Region: US East, United States

The $45 million apartment building that was gutted by a six-alarm fire in the Ashmont section of Dorchester on Wednesday is precisely the sort of housing that many in Boston’s development community say the city needs more of: mid-rise, mixed-income, near the T. And built almost entirely out of wood. …At five or six stories of wood framing above a podium of concrete or steel, they’re cheaper to build than high-rises, but allow developers to pack in more units than Boston’s traditional stock of two-families and three-deckers. …As this sort of wood-frame development has become more popular around the country, concerns have grown about fires during construction, before sprinklers and other safety systems are fully operational. Dozens of similar buildings have burned down over the last few years, according to data tracked by a concrete industry trade group pushing for more stringent fire-protection rules. …“Because of the lightweight construction [materials] the building started to collapse,” said Finn, who termed it a “very dangerous building” for firefighters and said more collapses could come Wednesday night.

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Explainer: everything you need to know about mass timber

By Willow Aliento
The Fifth Estate
June 29, 2017
Category: Wood, Paper & Green Building
Region: International


Mass timber is currently one of the big trends sweeping through global construction, and while cross-laminated timber (CLT) is the poster child for the tall wood revolution, it’s not the only engineered timber on the market. Laminated Veneer Lumber (LVL) has been in use in Australian construction since at least 1986, according to Michael Murphy, market manager, LVL, at wood products company Carter Holt Harvey. That’s the year the first LVL beams rolled off the production lines at the company’s plant in South Australia. Production has since moved to New Zealand, where Radiata pine is sourced from FSC and PEFC-certified plantation forests. Of the approximately 100,000 cubic metres of LVL it produces annually, around 80 per cent is sold into the Australian market.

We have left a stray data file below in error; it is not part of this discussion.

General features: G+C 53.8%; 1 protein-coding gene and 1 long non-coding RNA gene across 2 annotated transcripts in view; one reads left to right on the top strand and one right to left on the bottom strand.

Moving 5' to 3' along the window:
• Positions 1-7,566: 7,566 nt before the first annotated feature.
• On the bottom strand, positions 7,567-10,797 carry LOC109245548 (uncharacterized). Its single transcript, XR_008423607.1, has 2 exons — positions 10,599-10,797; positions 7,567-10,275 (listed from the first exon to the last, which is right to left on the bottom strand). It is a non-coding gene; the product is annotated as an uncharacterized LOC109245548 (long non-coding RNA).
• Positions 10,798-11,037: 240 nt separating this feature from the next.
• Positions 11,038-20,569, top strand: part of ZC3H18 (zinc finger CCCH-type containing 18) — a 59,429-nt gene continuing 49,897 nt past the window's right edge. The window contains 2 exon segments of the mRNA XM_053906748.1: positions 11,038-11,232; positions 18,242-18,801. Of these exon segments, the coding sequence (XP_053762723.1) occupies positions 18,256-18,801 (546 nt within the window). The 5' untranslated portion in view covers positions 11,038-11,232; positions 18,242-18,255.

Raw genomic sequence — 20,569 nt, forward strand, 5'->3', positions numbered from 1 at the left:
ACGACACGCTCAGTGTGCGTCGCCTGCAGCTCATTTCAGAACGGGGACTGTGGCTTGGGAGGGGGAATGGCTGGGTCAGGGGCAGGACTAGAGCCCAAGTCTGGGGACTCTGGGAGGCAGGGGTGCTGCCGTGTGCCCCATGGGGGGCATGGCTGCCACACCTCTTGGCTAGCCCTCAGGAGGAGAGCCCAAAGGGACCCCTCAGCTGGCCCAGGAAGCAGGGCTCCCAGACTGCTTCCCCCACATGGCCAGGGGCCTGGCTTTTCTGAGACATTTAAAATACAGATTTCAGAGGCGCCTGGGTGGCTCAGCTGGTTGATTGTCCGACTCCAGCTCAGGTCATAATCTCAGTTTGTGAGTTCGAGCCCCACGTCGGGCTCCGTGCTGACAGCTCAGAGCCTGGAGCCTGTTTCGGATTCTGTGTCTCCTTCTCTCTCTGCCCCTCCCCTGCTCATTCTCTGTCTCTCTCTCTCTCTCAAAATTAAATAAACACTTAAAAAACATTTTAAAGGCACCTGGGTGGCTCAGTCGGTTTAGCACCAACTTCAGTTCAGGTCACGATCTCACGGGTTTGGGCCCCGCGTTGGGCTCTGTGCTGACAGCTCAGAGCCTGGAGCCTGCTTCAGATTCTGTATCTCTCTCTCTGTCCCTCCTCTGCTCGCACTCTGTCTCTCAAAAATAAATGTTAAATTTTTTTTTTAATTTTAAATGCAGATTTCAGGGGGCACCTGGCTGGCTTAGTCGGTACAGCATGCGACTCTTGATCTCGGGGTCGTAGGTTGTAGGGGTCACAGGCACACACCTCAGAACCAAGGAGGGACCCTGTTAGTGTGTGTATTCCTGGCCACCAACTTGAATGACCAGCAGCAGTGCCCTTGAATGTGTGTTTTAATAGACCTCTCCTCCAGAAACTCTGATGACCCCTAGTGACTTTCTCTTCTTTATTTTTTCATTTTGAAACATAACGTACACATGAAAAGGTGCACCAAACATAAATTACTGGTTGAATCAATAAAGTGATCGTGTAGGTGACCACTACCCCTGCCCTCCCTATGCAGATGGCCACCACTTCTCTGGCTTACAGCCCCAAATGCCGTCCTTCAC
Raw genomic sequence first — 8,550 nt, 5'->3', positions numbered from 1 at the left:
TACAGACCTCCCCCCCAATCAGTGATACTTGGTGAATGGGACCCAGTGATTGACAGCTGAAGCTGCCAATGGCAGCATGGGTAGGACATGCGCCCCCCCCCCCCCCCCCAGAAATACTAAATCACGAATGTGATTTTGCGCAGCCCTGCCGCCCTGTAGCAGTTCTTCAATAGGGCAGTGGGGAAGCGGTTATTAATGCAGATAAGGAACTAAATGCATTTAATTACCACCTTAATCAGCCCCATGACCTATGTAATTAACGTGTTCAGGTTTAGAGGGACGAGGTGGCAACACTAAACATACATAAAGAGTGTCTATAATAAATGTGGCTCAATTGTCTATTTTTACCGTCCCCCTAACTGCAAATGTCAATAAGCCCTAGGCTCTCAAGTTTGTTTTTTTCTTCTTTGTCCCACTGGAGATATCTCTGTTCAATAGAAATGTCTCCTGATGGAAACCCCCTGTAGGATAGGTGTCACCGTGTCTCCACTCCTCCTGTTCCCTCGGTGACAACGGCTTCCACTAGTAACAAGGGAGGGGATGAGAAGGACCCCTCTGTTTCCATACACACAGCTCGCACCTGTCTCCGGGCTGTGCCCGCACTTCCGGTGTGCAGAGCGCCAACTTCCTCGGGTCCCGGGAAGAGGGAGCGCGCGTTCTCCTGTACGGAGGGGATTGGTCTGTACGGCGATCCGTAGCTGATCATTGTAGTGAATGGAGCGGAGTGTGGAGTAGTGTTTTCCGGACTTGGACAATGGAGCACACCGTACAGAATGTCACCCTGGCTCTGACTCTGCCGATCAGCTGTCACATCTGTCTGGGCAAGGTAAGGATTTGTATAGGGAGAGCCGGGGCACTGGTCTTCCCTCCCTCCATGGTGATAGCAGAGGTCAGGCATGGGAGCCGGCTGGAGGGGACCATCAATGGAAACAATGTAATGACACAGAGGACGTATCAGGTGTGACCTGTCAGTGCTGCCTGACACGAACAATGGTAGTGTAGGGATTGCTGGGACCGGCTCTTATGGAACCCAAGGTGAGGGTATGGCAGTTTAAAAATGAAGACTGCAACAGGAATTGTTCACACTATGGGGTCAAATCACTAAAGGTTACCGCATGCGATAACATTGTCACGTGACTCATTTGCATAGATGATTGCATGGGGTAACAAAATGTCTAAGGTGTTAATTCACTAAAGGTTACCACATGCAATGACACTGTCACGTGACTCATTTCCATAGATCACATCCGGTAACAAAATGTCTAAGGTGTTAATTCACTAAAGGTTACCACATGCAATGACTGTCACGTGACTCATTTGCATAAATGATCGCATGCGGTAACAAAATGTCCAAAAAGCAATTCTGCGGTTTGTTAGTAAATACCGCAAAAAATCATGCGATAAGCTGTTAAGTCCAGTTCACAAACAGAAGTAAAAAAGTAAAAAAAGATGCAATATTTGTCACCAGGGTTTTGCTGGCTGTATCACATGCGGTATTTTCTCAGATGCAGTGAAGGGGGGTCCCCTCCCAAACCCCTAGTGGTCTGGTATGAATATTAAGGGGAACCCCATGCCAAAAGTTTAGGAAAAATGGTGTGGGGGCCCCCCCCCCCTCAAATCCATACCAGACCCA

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All-in-One Multipurpose Furniture Unit

Jetson Green
June 28, 2017
Category: Wood, Paper & Green Building
Region: International

Living in small urban apartments can get very cramped very fast. But a lot of people aren’t willing to forgo living in the city center, and that is where clever multipurpose furniture units come in. We’ve seen a lot of them pop up in the last few years, and this one, created by German designer Nils Holger Moormann is one of the best. He designed and built it in collaboration with B&O Group and the prototype shows that it does have lots of potential to free up living space. The unit is basically a cube, which functions as a room within a room. …The cube is built out of wood and designed in a minimalist way so that it will blend seamlessly with practically any décor. It’s also a great way to create a loft in a studio apartment without actually having to go through complicated construction work.

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Forestry

Forests – a Way of Life [Sustainable Forestry Initiative] – 2017 Progress Report

Sustainable Forestry Initiative
June 28, 2017
Category: Forestry
Region: Canada, United States

The Sustainable Forestry Initiative® Inc. is an independent, non-profit organization dedicated to promoting sustainable forest management. SFI® works at the intersection of sustainable forestry, thriving communities and responsible procurement. …At the Sustainable Forestry Initiative, we believe we all share a fundamental relationship with forests. Forests clean the air we breathe and the water we drink and provide life-sustaining values. As part of a global community committed to sustaining our forests, SFI is committed to ensuring that well-managed forests achieve their full potential to lift people up and improve our shared quality of life. The story of our progress in this report is interwoven with data, people and the accomplishments of the SFI community across North America.